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EMG news for February 2008
The Crafty OneMyths and Symbols
by Marina Bonomi
Its modern popularity as a pet notwithstanding, the old agricultural civilizations did not have a very flattering view of the rat (or its mouse cousin) -- although, as usual, there was more than one folkloric and symbolic view of this very adaptable mammal.
In ancient Egypt, the ‘rat’ hieroglyph stood for ‘plague’ (the bubonic plague is, in fact transmitted by fleas feeding off rats). In Homer’s Iliad, the god Apollo is called Smintheus (from sminthos, mouse). The appellative is often translated as ‘mouse-killer’, even though, given the adjectival ancient Greek word, the alternate translation ‘rat-god’ (or god of rats, as in ‘related to’ or ‘having power on’) seems to be more accurate. Apollo was both the god of medicine and a deity linked to the fields and the harvest, invoked against pestilence but also, as we see in the Iliad, a bringer of plague. In this double capacity he was seen as ‘mouse-god’ or ‘lord of mice’, one who could protect the harvests (he was also invoked against locusts) and the lives of people, but could also send them to those that offended him or acted against his will.
Another possible association of the rat with Apollo is due to his role as god of prophecy. Just like the snake, the rat, believed to be born from earth vapours, was seen as a chthonian animal, one who knew the secret ways of the dark places and could retrieve and bring to light secret and deep knowledge. Pliny the Younger wrote that rats and mice were bred in the temple of Apollo Smintheus in Tenedos and that their behaviour was used as a way to draw omens. For example, the birth of a white litter was interpreted as a good sign. A similar divining function is given to rats and mice, as principal omen-bringing animals, by many peoples of West Africa, chief among them the Bambara.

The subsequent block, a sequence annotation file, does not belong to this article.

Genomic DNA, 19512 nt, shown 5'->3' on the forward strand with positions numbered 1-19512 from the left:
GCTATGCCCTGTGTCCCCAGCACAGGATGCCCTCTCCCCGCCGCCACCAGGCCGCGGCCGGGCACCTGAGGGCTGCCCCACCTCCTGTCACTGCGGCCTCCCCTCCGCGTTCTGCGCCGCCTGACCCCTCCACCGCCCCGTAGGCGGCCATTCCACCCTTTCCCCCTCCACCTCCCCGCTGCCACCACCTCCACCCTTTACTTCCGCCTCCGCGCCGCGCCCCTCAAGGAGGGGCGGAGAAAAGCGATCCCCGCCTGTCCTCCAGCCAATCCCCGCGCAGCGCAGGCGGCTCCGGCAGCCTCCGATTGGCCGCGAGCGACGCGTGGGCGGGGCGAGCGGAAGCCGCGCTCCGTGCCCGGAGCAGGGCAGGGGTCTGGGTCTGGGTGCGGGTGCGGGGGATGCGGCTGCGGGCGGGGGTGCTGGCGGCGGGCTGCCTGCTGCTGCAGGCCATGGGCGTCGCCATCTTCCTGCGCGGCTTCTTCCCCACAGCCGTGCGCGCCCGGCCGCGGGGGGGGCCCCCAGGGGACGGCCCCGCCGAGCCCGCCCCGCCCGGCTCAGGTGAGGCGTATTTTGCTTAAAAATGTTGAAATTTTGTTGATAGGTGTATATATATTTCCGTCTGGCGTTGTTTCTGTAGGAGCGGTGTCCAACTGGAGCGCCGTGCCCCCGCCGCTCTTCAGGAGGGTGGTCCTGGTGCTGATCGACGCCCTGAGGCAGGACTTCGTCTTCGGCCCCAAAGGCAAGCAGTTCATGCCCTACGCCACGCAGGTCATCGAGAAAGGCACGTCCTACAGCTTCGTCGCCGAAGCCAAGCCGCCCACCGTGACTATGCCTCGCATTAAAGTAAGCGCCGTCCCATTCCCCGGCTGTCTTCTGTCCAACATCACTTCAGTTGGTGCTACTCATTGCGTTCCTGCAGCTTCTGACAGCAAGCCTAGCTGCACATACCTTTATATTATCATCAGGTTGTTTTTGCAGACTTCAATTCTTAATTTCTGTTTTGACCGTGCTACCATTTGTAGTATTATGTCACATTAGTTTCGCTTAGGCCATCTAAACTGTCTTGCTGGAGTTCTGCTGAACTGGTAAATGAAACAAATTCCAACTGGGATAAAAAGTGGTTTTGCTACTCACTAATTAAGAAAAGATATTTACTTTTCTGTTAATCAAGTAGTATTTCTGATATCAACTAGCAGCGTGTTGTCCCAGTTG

In the Chinese traditional calendar the rat is one of the twelve symbolic animals, and (according to C.A.S. Williams) it is regarded as a symbol of timidity and meanness, but also of industry and prosperity, due to its ability in locating, acquiring and hoarding abundant reserves of food (1).
It is interesting to note that, although the Chinese for rat is 鼠 (shu) the animal is almost invariably referred to as 老鼠 (laoshu) with the addition of an honorific (literally meaning ‘old’) that is traditionally attributed only to another animal, much feared in ancient times, the tiger . Probably this show of added respect was meant to appease these two possible threats to one’s life and properties, not attracting the attention of the animals by off-hand treatment.
It is said that the rat is very smart, but uses its craftiness mostly to pursue its own ends. The legend of the twelve animals illustrates the point. There are quite a few versions of the story telling how the twelve year-animals came to be chosen, as I was told it, it goes like this:
With this folk-tale I wish you all a safe, healthy and prosperous Year of the Rat, which begins Thursday, February 7th.
1) C.A.S. Williams, Outlines of Chinese Symbolism and Art Motives, third revised illustration, p.339.
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